I wanted to crawl into a hole. With warm beer and brick walls, Pat’s Pub fulfilled these desires. As a result of these stupefying influences, the audience of Shindig 33’s Semi-Finals appeared restful, content to sit. While the crowd was subdued, the bands were not. Each performance displayed a certain type of synth based intensity.
Carousel Scene exemplified this ferocity. Taking the stage with an electric drum kit, two synths, a guitar and a vocalist, the band laid down a hazy mix of synth pop and R&B. At first, they were restrained. Meek, they looked down at their feet; occasionally, the singer sat down — her attitude and voice were smoky and complimented the surroundings. In between songs, banter was absent. The audience seemed a distant consideration. But things thawed. Hidden energy exposed itself. As they delved deeper into funky territory, movement appeared.
During a song called “Red Lipstick,” the singer shook her legs like a young Elvis Costello, as the band behind her oscillated. This momentum built. At a climax of pounding drums and synthetic bass, the singer ripped off her jean jacket, as the band began to wallop around. It was not a performative energy, but rather, one born out of musical joy. For these reasons, it was clear why Carousel Scene came away victorious.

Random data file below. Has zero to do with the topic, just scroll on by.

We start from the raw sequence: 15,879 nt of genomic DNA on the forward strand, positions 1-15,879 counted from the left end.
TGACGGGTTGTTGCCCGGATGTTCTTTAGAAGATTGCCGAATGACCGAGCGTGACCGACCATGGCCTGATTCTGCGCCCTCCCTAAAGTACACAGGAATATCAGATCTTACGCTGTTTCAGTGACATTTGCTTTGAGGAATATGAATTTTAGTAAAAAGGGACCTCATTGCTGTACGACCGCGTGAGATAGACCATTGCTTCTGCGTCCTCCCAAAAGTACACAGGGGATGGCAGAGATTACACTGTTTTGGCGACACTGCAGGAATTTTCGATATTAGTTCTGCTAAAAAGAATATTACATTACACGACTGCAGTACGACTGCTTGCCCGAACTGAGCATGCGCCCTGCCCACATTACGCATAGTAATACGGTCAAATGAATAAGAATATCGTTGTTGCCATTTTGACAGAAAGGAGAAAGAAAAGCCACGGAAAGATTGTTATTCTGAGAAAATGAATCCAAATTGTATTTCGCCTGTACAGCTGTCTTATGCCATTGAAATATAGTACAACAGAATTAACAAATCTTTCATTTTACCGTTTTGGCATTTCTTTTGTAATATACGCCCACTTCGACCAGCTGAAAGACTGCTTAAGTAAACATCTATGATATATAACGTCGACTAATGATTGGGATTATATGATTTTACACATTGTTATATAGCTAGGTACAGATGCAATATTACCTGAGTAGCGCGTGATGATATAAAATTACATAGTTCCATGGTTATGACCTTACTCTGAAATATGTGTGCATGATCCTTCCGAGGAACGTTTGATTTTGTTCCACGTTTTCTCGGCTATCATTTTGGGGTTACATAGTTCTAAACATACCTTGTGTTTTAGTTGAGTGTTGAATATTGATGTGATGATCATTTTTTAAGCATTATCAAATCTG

Building upon this energy, Jerk in the Can were up next. Taking the stage, their sound check seemed to run long — setting up synths, with all those knobs and cables, and the requisite fiddling, is a lot of work. When everything was established, the two members donned matching tee shirts, with their band name scribbled in red lettering like some ominous prescription. To signify the start of their set, they also put on balaclavas.
Now obscured, the lead singer yelled into the microphone, but this utterance was indistinguishable amongst a swell of distortion. An electric drum throbbed, deep and pounding. He yelled again. The two sounds became intertwined in a wall of dissonance. Soon synths chimed, bright and cutting, in contrast to the surrounding din. It sounded like Mr. Bungle failing to upload to the internet, all static and disconnected. And as they swayed slightly, bobbing along, their passion was enjoyable and infectious.
Closing the night was Pavel. In contrast to the past performers, his set up was startlingly minimal. He appeared a lone figure, with a dirty baseball cap and a baggy tee shirt. And as his backing track of washed out synth began to wallow, he moved about the stage like a caged animal yelping and gesticulating. As I exited the pub, the final moments of his set bled out onto the street. On a sodden East Hastings, his voice felt oddly fitting: a lone figure lost amongst something large.